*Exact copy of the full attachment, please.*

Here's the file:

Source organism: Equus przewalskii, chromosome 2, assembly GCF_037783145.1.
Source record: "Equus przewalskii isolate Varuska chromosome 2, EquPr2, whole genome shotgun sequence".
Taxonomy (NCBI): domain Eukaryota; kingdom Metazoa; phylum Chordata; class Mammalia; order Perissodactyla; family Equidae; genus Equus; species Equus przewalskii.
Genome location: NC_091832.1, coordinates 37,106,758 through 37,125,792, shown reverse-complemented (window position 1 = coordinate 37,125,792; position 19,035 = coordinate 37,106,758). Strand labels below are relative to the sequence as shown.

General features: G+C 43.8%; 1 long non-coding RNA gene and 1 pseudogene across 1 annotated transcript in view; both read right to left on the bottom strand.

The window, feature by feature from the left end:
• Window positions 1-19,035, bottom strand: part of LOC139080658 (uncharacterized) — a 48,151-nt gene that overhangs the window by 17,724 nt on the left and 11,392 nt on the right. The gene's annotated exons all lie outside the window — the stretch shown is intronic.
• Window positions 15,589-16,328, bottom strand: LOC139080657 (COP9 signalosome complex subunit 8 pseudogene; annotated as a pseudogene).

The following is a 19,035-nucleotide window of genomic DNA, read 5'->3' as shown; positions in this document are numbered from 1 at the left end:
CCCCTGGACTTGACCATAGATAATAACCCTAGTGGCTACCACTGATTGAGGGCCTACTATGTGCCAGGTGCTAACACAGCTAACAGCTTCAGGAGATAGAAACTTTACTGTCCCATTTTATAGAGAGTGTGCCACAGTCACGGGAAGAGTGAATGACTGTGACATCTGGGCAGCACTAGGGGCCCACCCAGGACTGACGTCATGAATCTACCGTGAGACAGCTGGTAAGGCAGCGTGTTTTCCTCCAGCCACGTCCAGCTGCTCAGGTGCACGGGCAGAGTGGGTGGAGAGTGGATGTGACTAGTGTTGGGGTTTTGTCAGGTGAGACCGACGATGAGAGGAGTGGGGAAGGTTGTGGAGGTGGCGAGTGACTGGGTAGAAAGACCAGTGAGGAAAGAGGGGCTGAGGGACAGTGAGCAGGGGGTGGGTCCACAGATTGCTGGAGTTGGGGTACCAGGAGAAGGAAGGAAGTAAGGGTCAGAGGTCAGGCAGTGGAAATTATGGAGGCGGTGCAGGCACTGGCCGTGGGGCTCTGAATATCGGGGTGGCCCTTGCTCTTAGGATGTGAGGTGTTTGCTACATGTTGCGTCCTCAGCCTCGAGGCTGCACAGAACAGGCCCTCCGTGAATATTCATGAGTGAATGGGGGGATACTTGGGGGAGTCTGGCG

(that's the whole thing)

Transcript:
Source organism: Equus przewalskii, chromosome 2, assembly GCF_037783145.1.
Source record: "Equus przewalskii isolate Varuska chromosome 2, EquPr2, whole genome shotgun sequence".
Taxonomy (NCBI): domain Eukaryota; kingdom Metazoa; phylum Chordata; class Mammalia; order Perissodactyla; family Equidae; genus Equus; species Equus przewalskii.
Genome location: NC_091832.1, coordinates 37,106,758 through 37,125,792, shown reverse-complemented (window position 1 = coordinate 37,125,792; position 19,035 = coordinate 37,106,758). Strand labels below are relative to the sequence as shown.

General features: G+C 43.8%; 1 long non-coding RNA gene and 1 pseudogene across 1 annotated transcript in view; both read right to left on the bottom strand.

The window, feature by feature from the left end:
• Window positions 1-19,035, bottom strand: part of LOC139080658 (uncharacterized) — a 48,151-nt gene that overhangs the window by 17,724 nt on the left and 11,392 nt on the right. The gene's annotated exons all lie outside the window — the stretch shown is intronic.
• Window positions 15,589-16,328, bottom strand: LOC139080657 (COP9 signalosome complex subunit 8 pseudogene; annotated as a pseudogene).

The following is a 19,035-nucleotide window of genomic DNA, read 5'->3' as shown; positions in this document are numbered from 1 at the left end:
CCCCTGGACTTGACCATAGATAATAACCCTAGTGGCTACCACTGATTGAGGGCCTACTATGTGCCAGGTGCTAACACAGCTAACAGCTTCAGGAGATAGAAACTTTACTGTCCCATTTTATAGAGAGTGTGCCACAGTCACGGGAAGAGTGAATGACTGTGACATCTGGGCAGCACTAGGGGCCCACCCAGGACTGACGTCATGAATCTACCGTGAGACAGCTGGTAAGGCAGCGTGTTTTCCTCCAGCCACGTCCAGCTGCTCAGGTGCACGGGCAGAGTGGGTGGAGAGTGGATGTGACTAGTGTTGGGGTTTTGTCAGGTGAGACCGACGATGAGAGGAGTGGGGAAGGTTGTGGAGGTGGCGAGTGACTGGGTAGAAAGACCAGTGAGGAAAGAGGGGCTGAGGGACAGTGAGCAGGGGGTGGGTCCACAGATTGCTGGAGTTGGGGTACCAGGAGAAGGAAGGAAGTAAGGGTCAGAGGTCAGGCAGTGGAAATTATGGAGGCGGTGCAGGCACTGGCCGTGGGGCTCTGAATATCGGGGTGGCCCTTGCTCTTAGGATGTGAGGTGTTTGCTACATGTTGCGTCCTCAGCCTCGAGGCTGCACAGAACAGGCCCTCCGTGAATATTCATGAGTGAATGGGGGGATACTTGGGGGAGTCTGGCG